construction. The text of these claims appears in full in the Appendix.
In general, the `984 patent describes a system for use with a telephone
network that controls callers' access to interactive voice applications
to prevent misuse. The system can restrict callers' access to interactive
voice applications by qualifying calls in different modes, such as "800"
mode, "900" mode, or area code mode.
1. Claim 4
a. "First Response Unit Means"
The first term presented by the parties to the Court for construction
from the `984 patent is "first response unit means." The term in context
reads "first response unit means for receiving calls in said `800' call
mode." The plaintiffs argue that this term is not subject to
means-plus-function analysis, despite the use of the word "means."
The Court concludes that "first response unit means" is not subject to
means plus function analysis, despite the presumption to the contrary due
to the word "means." The article presented by the plaintiffs, entitled
"AT & T 2: Reaches Agreement with Rockwell" and dated August 26, 1986,
discusses the use of audio response units in merging computer speech
technology with automatic call distribution systems. (Ex. 362). The Court
concludes that this article demonstrates that the term "audio response
unit" or "ARU" was used by people in the art of computer telephony and
would have connoted sufficient structure to those of ordinary skill in
the art at the time. See Greenberg v. Ethicon Endo- Surgery, Inc.,
91 F.3d 1580, 1583 (Fed.Cir. 1996).
The parties also dispute the meaning of the term "800 call mode" which
appears in the same limitation. The plaintiffs contend that this term
encompasses "800," "888," and other "toll-free" calls. The defendants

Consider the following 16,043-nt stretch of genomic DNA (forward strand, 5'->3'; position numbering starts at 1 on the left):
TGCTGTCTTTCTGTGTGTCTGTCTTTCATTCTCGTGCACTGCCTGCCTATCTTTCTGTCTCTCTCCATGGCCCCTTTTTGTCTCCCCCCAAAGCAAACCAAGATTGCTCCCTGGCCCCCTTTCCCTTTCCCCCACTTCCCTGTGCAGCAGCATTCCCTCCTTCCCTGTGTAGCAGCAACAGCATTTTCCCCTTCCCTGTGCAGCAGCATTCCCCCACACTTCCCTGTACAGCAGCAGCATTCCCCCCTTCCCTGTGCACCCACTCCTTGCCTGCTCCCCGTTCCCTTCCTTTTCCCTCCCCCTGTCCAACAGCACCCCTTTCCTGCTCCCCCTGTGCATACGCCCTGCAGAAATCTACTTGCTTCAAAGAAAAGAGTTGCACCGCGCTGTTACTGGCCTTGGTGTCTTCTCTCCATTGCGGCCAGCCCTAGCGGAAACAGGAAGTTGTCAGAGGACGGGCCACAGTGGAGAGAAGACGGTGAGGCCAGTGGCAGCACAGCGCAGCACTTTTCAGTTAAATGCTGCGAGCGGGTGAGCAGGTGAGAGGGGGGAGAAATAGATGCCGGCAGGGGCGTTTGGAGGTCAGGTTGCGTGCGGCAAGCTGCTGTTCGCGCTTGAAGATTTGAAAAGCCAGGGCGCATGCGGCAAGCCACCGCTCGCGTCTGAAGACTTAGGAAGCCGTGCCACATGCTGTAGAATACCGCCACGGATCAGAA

agree with this construction, but argue that the term encompasses any
call in which the charges are reversed and the call is free to the
caller, including foreign access calls and "collect" calls.
Column 1, line 66 through Column 2, line 2 of the `984 patent provides
that "[t]elephone calls may be accommodated without charge using `800'
service or calling mode. Generally, the `800' calling mode accommodates
free calls by callers in various areas to a particular station incurring
the charges." The Court concludes that it is not proper to determine at
the construction stage whether "foreign access calls" and the like are
specifically encompassed in the term "800 call mode." The Court agrees
with the parties that the proper construction of "800 call mode" is: a
toll-free call, ie. a call in which the caller is not charged for the
call, such as an "800" or "888" call and the like.
b. "Qualification Means"
The term "qualification means" appears in context as "qualification
means for qualifying said calls in said `800' call mode received by said
first response unit to provide qualified calls." The parties agree that
this term is subject to means- plus-function analysis under § 112,
Column 4 lines 9 through 14 of the `984 patent provide that "with
overall supervision by the control unit 28, the audio response units,
18, 20, and 22 answer and preliminarily qualify callers from the
terminals T1-TN for connection through the coupler 24. to the interface
processor 26." Column 4, lines 47 through 50 provide that "`[t]he audio
response unit 18 is coupled to a free-call memory 32.' Generally, the
unit 18 in cooperation with the memory 32 operates with the control unit
28 to qualify acceptable calls in the `800' mode."
The Court concludes that "qualification means" is subject to
means-plus-function analysis. The Court concludes that the structures
which correspond to the means and perform the function of qualifying said
calls in `800' call mode are the audio response unit 18, control unit